Richard Faria, clarinet
Ellen Jewett, violin
Xak Bjerken, piano
Los Angeles Piano Quintet


This program of piano and chamber music by American composer Stephen Hartke (b.1952) was my first acquaintance with this composer. Though he titles one of these works “Post-Modern Images,” Hartke strikes me more as a modern-day Dadaist. In any typical piece, he takes one element of music – say irregular rhythms or severe dissonances – and playfully, maniacally, runs it into the ground. Now, there’s nothing wrong with irregular rhythm or dissonance, either. They’ve been part of the language of the composer for ages – the former since the notes inégales of the 17th century French Clavecinistes, the latter at least since the Agincourt Hymn and the Coventry Carol, way back in the 15th century. It’s just that it takes more than one element to make a satisfying work of art or a distinctive style in music.

I find Hartke’s music is just too eclectic for words (although I am perfectly aware that some listeners may respond very positively to this very trait of the composer that I find fault with). The title piece, Horse with the Lavender Eye (the significance of which is never explained; I suspect it is as meaningful, or meaningless, as “Un Chien andalou”) claims a play by Carlo Goldoni, ancient Japanese court music, the cartoons of Robert Crumb, 19th century Brazilian novelist Machado de Assis, and Looney Tunes among its bewildering array of influences. Perhaps the third piece, Waltzing at the Abyss, marked ” Gingerly but always moving along,” may serve as a metaphor for the composer’s art as he continually juggles heterogeneous elements and asks us to trust him that he won’t stumble and fall.

The selections from Post-Modern Images (1984-1992) are another odd assortment, the most successful of which I found to be “Gymnopédie No. 4″, a study in seventh chords that pays homage to Erik Satie, that grand-daddy of all musical eccentrics, in its lilting 3/4 metre and “the simultaneously fluid yet static harmony” (annotation by Xak Bjerken, who plays all the piano pieces with precision and style). “Template” (1985) audaciously transforms a zestful Estudio-Scherzo (1902) by Brazilian composer Henrique Oswald (which is played immediately after for comparison). Hartke takes the Oswald piece at its requisite rapid tempo but sounds only a handful of the notes, resulting in a piece of entirely different character. “Interesting, but why?” was my reaction. Sonata for Piano, Hartke’s other major work for the instrument, is in three movements. Bjerken describes the outer movements as “sometimes massive, sometimes light and birdlike.” The first description fits the Prelude. The second, “light and birdlike” presumably applies to the Postlude, although Hartke’s birds seem to have leaden wings from their hesitant movement. The most interesting movement is the middle one, a scherzo entitled “Epicycles” after its engaging use of rhythmic wheels within wheels (I was reminded of a Buster Keaton two-reeler I’d watched recently, in which the comedian is caught within the paddle-wheel of a ferry boat and valiantly tries to keep his balance by racing madly in the opposite direction to the wheel, finally giving up and accepting the inevitable dunking in typically stoic Keaton fashion).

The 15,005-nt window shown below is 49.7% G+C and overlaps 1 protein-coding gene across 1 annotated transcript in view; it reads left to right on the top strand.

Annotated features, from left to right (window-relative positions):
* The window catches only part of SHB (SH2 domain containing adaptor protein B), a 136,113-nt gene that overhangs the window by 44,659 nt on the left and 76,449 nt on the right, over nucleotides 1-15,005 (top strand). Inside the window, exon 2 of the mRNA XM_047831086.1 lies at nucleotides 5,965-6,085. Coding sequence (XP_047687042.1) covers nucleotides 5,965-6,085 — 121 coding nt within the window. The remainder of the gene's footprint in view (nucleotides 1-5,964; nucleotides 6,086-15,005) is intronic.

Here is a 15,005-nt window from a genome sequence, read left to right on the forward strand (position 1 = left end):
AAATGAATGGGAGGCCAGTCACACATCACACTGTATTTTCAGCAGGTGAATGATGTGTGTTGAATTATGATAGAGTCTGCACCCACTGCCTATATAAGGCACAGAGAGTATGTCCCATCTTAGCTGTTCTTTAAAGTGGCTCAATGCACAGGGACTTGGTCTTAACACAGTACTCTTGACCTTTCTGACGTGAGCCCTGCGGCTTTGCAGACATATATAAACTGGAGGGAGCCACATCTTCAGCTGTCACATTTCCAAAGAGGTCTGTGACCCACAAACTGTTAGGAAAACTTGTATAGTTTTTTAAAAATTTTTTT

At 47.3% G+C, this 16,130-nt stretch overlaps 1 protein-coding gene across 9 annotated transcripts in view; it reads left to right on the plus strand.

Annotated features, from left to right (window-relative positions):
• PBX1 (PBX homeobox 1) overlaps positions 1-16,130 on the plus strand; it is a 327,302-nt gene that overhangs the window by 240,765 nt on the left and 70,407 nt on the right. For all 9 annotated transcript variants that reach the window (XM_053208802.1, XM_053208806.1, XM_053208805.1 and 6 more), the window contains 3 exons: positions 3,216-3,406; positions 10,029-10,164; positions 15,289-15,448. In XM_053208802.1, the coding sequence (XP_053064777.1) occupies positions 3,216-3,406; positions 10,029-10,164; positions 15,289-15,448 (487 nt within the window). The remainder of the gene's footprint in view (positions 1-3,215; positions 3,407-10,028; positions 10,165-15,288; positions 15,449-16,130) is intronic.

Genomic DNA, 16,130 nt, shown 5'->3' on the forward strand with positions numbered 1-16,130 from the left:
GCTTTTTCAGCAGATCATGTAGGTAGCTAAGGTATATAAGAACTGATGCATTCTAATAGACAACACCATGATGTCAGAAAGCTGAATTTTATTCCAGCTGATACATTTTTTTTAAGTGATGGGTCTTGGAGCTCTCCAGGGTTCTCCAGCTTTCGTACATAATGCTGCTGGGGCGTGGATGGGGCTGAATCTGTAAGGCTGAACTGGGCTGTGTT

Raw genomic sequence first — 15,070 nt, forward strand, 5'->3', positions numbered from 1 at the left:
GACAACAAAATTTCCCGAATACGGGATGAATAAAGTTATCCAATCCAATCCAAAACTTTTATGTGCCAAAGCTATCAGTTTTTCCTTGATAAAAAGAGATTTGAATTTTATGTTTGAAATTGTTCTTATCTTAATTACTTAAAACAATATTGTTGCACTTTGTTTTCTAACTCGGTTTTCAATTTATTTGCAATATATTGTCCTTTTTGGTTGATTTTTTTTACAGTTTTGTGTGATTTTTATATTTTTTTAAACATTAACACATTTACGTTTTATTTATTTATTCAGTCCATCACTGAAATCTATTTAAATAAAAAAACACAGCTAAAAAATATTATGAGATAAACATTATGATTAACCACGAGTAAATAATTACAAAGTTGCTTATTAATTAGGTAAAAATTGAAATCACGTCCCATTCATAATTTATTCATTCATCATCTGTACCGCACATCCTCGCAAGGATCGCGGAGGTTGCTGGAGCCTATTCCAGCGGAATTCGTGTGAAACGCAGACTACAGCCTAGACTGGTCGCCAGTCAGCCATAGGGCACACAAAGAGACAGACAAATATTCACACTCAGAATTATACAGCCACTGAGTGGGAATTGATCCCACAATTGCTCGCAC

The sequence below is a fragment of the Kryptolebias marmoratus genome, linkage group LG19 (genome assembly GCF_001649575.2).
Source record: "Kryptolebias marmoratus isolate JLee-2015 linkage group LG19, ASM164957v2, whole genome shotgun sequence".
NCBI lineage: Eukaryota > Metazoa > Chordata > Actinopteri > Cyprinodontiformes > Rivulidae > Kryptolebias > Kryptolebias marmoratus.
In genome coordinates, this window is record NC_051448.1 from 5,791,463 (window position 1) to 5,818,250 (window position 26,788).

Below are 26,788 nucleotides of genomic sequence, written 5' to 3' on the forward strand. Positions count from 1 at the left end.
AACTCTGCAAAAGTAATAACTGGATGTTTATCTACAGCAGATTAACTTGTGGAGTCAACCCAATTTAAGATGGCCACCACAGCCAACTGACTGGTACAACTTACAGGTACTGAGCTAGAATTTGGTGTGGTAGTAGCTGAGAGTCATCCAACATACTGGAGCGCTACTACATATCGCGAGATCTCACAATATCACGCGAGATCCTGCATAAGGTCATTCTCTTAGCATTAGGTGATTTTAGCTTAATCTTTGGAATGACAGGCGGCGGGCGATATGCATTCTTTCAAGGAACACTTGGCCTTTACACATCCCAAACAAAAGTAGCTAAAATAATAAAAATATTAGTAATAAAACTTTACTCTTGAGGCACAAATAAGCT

The King of the Sun is the most ambitious work on the program, a suite in five movements plus Interlude that was commissioned in 1988 by the LA Piano Quartet, who perform it here. It derives a measure of cyclic unity from a medieval canon, heard most prominently in the second movement, “Dutch Interior” which was inspired by Spanish artist Joan Mirí³’s take on a 17th century Dutch genre painting by Jan Steen, and echoed elsewhere throughout the work. It appears in IV, “The Flames of the sun make the desert flower hysterical,” in which the violent chords and coruscating harmony vividly convey the essence of pain. Elsewhere, however, it’s probably unwise to take Hartke’s clever subtitles too seriously, as in 1, “Personages in the night guided by the phosphorescent tracks of snails,” where he is doubtless tongue-in-cheek.   (Snails, because of the dirty trick nature has played on them, are obliged to glide slowly through life; they positively do not jitterbug.)

I think I’ve given my personal impression here of Stephen Hartke as a composer who doesn’t always play with a full deck of cards. On the other hand, I’ve provided enough clues so that those who are into this sort of thing will find much to intrigue them.

2 Responses to “Stephen Hartke: The Horse with the Lavender Eye”
  1. I know that it is considered impolitic for an artist to respond to a critic — although I have a suspicion that critics were the first ones who created that notion.

    I respond here to Mr. Phil Muse in part because I think that he has crossed a line of civility in his final paragraph by saying that I don’t “play with a full deck of cards.” We all recognize this sort of language as insulting and I take it as nothing less. But beyond his calumny, his review contains lapses of logic (and, as I see it, judgment) that make me wonder what possible good he thinks he is serving the world at large with his blathering.

    To begin with paragraph one:

    Let’s leave aside his inability to transcribe correctly the title to my “Post-Modern Homages” and move on to the spot where Mr. “Muse” calls me a “modern day Dadaist.” For my part I don’t have a problem with the existence or the work of the Dadaist movement, but I know that my music and my aesthetic are so far removed from that nearly 100-year old anti-artistic movement, I wonder how anyone professing any sort of music historical awareness could associate what he heard on this CD as being in any way akin to it. Mr. Muse’s clever little aside about dissonance, the Agincourt Hymn and the Clavecinistes does little to mitigate the fatuousness of his observations — and what the hell does the Coventry Carol of all things have to do with the notion of irregular rhythm or dissonance? Where are Mr. Muse’s ears?